Public Works Director Michael Perreault said this has been a typical winter in terms of snowfall. One area hit hard has been the city's salt and sand budget. He said there is only $18,000 left of a total appropriation of $160,000.
Perreault said his department's overtime budget was about 50 percent spent at the end of January. He will review that budget next week when the February figures are in.
Perreault said there have been some equipment breakdowns that the crews have worked around.
Asked about the impact of the subzero temperatures on the city's solid waste crew, Perreault noted it was 25 degrees below zero when the crew started work Tuesday. He said the employees dress warmly with special boots and gloves. They also rotate positions between being outside picking up municipal solid waste and inside driving the truck.
Last Updated on Wednesday, 25 February 2015 20:35
Written by Kirstan Lukasak
GORHAM – Despite what seems like higher than normal snowfall amounts, Gorham's budget for snow removal has remained in good shape. Overall the town estimates that 30 percent of this year's budget has been used since Jan.
So far the bulk of the $209,360 budget has been spent on salt and overtime. Contract services for picking up snow have also seen an increase with 52 percent of the budget already being used.
"Typically we don't like to be over 30 percent this early in the year. Expenses occur throughout the year and our budget carries over to Nov. and Dec," said Town Manager Robin Frost.
The department has also run into unexpected repairs including two sidewalk plows and a salt truck. Both plows need repairs before the warmer weather comes roughly totally $3,700.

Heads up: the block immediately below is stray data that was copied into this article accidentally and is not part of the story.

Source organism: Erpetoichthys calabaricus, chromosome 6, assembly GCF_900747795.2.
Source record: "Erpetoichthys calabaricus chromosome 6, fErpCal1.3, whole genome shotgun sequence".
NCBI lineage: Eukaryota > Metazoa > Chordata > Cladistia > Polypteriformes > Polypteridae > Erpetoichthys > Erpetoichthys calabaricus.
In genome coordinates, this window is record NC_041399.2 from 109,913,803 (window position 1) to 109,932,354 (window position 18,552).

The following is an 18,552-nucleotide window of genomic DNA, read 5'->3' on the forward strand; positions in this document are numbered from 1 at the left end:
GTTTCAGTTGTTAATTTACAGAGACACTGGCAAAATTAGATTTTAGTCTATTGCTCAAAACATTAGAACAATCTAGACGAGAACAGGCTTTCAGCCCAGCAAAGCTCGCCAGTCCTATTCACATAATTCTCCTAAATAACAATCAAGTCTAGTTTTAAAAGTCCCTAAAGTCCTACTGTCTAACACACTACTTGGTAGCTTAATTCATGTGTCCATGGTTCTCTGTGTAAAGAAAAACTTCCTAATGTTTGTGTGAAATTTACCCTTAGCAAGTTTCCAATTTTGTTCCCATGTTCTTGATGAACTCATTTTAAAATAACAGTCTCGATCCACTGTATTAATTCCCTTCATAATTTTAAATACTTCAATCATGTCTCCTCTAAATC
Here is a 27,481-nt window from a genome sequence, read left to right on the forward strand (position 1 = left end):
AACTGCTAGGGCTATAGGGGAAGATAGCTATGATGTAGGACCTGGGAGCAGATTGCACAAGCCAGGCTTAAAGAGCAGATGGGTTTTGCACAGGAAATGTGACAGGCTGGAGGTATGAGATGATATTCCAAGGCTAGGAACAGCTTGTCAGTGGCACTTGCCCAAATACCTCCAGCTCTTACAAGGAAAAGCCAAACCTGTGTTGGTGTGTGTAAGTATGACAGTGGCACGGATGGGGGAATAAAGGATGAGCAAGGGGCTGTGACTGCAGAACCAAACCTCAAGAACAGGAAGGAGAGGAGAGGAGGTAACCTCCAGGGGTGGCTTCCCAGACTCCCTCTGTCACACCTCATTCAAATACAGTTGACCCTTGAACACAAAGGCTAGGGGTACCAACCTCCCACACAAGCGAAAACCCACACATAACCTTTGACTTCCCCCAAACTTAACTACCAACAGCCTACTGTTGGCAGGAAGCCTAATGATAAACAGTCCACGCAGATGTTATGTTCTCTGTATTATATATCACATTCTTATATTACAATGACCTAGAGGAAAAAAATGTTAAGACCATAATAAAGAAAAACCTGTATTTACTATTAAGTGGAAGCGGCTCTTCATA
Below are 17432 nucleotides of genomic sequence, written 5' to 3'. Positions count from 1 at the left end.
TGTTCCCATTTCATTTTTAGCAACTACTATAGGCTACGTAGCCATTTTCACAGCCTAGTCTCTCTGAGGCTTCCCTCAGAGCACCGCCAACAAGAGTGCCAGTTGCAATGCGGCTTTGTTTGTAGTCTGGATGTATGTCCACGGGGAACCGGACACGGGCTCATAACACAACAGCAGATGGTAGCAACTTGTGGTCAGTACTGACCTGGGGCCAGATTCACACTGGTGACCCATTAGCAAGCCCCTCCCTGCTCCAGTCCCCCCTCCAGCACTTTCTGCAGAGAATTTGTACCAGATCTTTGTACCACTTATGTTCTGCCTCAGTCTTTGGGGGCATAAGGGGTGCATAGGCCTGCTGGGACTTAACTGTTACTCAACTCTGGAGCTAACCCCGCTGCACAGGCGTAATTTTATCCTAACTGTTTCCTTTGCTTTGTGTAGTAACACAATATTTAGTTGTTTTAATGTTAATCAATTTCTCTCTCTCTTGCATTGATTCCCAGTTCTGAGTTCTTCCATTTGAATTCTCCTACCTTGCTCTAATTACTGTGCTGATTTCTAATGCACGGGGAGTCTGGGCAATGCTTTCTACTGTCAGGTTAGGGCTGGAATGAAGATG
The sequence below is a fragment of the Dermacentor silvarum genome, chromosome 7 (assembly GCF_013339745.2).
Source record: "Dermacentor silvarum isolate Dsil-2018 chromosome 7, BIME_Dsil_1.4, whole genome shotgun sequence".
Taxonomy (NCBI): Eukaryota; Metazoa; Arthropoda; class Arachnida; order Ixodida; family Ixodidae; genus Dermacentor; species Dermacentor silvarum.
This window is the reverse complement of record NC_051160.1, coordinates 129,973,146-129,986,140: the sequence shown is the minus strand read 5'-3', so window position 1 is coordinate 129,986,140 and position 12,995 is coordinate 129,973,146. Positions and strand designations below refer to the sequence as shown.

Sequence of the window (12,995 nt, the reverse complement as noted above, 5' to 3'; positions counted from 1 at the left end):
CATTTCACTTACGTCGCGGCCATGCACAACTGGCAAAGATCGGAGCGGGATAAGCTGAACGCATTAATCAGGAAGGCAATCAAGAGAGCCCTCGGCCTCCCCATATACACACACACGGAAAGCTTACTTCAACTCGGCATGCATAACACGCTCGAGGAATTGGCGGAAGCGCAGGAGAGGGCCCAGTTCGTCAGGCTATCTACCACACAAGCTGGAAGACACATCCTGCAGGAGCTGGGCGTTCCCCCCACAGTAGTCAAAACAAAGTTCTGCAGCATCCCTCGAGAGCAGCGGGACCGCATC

"The Public Works Department has done a fantastic job. We have eight to ten guys working from different departments to keep up with the snow. So far we have been able to keep all the sidewalks clear and the snow removed. So if you see a local plow driver, thank them," said Public Works Director Austin Holmes.
Last Updated on Wednesday, 25 February 2015 14:50
Written by Kirstan Lukasak
GORHAM— A portable gas heater left unattended to thaw frozen pipes is blamed for a fire that displaced a family of three on Monday afternoon.
The fire broke out at around 4 p.m. under the mobile home at 13 Memory Lane and spread quickly to the interior.
Hearing the call, park owners Wally and Nathan Corrigan were first on the scene, and were able to contain the fire using an extinguisher.
Additional firefighters arrived within minutes; however, the bathroom received substantial damage as well as smoke damage to the rest of the home.
"The fire department did a good job. When a mobile home gets going, it can be hard to get it put out," said Fire Chief Rick Eichler.
Eichler warned homeowners of the dangers of trying to thaw frozen pipes. He urged homeowners not to leave heating elements unattended for any reason.
Eichler also reminded residents to let the firefighters go back into a burning building to rescue pets, and not to interfere with the process.
A total of 22 firefighters responded to the scene, including six from Shelburne and two from Randolph.
Two adults and one infant were treated at the scene and released.
The fire scene was cleared by 5:13 p.m.
Last Updated on Monday, 23 February 2015 22:33